England confound doom-mongers
Posted in England in India 2012-13
Let no-one suggest that Test cricket is predictable.
Less than three weeks ago, England were facing criticism following a nine-wicket defeat in the series opener against India in Ahmedabad.
With last winter's 3-0 reverse at the hands of Pakistan still fresh in the memory, many doom-mongers were forecasting another painful tour.
Even the most optimistic England followers will surely have been concerned, yet Alastair Cook's side have turned things around in quite stunning fashion.
Much will be said and written about India's shortcomings, but England deserve the highest praise following their victories in Mumbai and Kolkata, which both came after the toss had gone against them.
Last month’s second-Test triumph was widely acknowledged as one of this country's finest - a magnificent win against the odds in conditions designed to favour India's army of spinners.
Yet England were arguably even more impressive at Eden Gardens, where they dominated the first three days before blunting a belated home fightback with a sensational bowling performance on the fourth afternoon.
Ravichandran Ashwin, showing a level of fight and application that many of his colleagues lacked, ensured India avoided a humiliating innings defeat.
However, his defiance - together with England's subsequent wobble in pursuit of 41 - did little to mask the clear gulf between the two sides this week.
Cook once again led by example with an epic first-innings 190; in truth, ecb.co.uk is running out of words to describe the opener's brilliance.
He boasts 548 runs in this series at an average of 109.60 and is now England's most prolific Test centurion, having reached three figures in each of his five matches as captain.
Statistics alone do not do justice to Cook's efforts. The 27-year-old continues to evolve as a batsman and has added greater attacking potency to his armoury, while also taking to the captaincy like a duck to water.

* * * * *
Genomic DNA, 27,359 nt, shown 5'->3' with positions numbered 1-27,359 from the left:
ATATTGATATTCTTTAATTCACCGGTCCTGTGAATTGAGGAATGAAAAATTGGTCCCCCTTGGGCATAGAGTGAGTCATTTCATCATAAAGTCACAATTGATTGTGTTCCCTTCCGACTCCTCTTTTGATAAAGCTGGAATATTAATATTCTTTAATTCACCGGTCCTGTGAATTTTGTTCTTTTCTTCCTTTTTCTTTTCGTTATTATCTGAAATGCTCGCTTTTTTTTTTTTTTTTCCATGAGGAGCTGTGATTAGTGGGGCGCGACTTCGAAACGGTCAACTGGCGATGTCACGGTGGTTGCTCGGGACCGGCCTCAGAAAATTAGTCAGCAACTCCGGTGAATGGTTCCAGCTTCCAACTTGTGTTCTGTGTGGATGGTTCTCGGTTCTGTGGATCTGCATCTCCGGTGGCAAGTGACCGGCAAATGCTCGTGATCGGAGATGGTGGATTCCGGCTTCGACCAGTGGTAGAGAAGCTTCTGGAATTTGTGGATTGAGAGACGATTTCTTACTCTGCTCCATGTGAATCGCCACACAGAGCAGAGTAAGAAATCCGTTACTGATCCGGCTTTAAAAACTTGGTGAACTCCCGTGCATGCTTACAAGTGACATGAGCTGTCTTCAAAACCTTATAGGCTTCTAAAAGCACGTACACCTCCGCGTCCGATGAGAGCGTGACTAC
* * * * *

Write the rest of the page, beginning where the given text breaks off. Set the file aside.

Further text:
There were numerous other positives for England as they inflicted a first defeat on India at Kolkata since 1999.
On the batting front, Nick Compton appears to get better with each innings and recorded a maiden Test fifty, while there were welcome returns to form for Jonathan Trott and Ian Bell.
Trott's first-innings 87 clearly represented a weightier contribution than Bell's breezy unbeaten 28 in England's run-chase, yet the latter will surely benefit from his assured performance today.
By compiling a first score in excess of 500 this year, the tourists capitalised on a stunning display in the field.
James Anderson led the way with a reverse-swing clinic; Steven Finn operated with pace and hostility on his return from injury, while Monty Panesar and Graeme Swann comfortably outshone India's spinners for a second successive fixture.
It was Swann who sparked a dramatic collapse when India threatened to work their way back into the match yesterday.
The off-spinner's dismissal of Virender Sehwag was the first of six breakthroughs in the space of 80 absorbing minutes, which ultimately left Ashwin with too much to do.
After seeing just how quickly fortunes can change, team director Andy Flower will know complacency is not an option for his charges ahead of the final Test at Nagpur, which starts on Thursday.
For the time being, however, things look pretty sweet for Cook and Co, who have the opportunity to record England's first series triumph in India since 1985.